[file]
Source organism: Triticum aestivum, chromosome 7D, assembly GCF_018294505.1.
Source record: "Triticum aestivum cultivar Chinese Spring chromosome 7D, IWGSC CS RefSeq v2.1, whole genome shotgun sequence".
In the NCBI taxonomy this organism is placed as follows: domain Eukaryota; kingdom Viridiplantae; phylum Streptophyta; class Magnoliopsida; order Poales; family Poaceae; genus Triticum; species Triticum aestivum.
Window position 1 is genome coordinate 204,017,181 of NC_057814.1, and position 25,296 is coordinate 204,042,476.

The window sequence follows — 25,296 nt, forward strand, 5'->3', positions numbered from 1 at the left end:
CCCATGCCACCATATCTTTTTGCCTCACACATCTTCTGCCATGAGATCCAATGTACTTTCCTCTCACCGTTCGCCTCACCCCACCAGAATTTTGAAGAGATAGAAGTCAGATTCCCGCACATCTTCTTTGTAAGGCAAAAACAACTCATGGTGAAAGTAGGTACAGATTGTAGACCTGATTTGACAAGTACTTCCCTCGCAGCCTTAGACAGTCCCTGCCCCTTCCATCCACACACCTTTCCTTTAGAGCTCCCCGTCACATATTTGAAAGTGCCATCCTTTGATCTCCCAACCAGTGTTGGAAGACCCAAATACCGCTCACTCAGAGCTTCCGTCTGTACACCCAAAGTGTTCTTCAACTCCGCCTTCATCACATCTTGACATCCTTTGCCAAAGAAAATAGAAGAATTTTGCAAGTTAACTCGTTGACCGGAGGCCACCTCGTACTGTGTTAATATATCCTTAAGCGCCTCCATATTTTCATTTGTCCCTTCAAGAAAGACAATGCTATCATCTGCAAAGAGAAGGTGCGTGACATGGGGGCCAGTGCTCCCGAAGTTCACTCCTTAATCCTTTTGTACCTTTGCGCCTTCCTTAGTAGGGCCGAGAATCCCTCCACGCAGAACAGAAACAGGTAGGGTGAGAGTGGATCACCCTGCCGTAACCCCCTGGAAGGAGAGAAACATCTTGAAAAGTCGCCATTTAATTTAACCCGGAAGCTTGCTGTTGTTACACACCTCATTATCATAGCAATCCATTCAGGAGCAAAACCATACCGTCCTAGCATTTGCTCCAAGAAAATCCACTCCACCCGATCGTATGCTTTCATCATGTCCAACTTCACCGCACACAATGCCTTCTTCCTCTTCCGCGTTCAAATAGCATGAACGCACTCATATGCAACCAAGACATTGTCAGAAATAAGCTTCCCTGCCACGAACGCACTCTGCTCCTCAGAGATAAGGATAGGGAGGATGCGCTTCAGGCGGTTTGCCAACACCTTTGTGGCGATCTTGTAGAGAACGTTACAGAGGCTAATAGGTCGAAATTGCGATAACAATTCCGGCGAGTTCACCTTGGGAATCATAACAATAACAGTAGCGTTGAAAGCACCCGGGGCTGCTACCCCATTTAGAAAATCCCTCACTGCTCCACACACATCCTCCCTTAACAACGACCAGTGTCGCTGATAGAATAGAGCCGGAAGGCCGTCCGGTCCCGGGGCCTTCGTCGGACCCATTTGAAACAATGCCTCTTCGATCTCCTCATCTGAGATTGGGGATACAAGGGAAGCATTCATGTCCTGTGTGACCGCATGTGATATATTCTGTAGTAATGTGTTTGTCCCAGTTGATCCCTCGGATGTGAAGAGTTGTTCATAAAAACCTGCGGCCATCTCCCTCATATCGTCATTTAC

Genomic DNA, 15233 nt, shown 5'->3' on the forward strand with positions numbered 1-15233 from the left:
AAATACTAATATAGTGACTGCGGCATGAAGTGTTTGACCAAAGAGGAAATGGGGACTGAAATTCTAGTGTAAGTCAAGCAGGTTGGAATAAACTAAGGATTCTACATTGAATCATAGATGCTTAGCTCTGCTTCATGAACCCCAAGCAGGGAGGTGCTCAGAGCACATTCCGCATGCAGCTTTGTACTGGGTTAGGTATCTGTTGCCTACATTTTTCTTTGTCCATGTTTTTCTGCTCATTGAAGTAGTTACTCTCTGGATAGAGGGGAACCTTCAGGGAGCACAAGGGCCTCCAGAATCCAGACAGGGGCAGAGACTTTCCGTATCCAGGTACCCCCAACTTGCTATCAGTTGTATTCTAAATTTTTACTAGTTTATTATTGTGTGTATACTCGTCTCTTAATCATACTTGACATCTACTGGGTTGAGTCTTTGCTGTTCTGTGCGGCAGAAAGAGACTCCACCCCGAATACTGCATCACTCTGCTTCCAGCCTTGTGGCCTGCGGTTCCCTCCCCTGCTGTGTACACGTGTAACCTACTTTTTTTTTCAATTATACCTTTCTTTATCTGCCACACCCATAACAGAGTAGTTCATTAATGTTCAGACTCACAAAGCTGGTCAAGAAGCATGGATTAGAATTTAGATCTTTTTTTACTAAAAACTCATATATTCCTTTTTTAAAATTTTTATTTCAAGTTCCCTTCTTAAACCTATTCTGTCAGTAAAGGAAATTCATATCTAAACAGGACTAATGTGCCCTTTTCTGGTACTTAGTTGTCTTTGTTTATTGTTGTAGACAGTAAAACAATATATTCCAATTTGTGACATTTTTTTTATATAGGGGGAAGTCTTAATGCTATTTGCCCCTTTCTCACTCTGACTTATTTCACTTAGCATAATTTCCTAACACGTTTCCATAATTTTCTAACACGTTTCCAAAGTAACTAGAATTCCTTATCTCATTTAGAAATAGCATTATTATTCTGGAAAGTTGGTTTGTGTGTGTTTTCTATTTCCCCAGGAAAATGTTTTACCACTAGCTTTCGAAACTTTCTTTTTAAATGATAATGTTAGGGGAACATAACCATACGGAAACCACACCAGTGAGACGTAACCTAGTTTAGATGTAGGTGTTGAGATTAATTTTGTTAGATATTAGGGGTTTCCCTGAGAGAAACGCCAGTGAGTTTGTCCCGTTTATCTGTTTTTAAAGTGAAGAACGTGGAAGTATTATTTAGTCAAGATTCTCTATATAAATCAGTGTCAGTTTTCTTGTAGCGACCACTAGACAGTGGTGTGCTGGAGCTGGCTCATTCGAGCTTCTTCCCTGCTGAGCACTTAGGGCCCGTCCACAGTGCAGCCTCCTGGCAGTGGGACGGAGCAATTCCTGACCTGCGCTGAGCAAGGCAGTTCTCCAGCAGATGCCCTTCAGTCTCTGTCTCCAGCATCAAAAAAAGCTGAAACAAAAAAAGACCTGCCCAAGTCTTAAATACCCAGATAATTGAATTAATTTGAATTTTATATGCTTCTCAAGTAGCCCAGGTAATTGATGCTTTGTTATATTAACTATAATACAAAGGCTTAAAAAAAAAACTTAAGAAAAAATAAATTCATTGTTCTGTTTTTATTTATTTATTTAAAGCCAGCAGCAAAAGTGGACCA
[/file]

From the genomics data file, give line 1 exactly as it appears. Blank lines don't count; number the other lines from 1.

Source organism: Triticum aestivum, chromosome 7D, assembly GCF_018294505.1.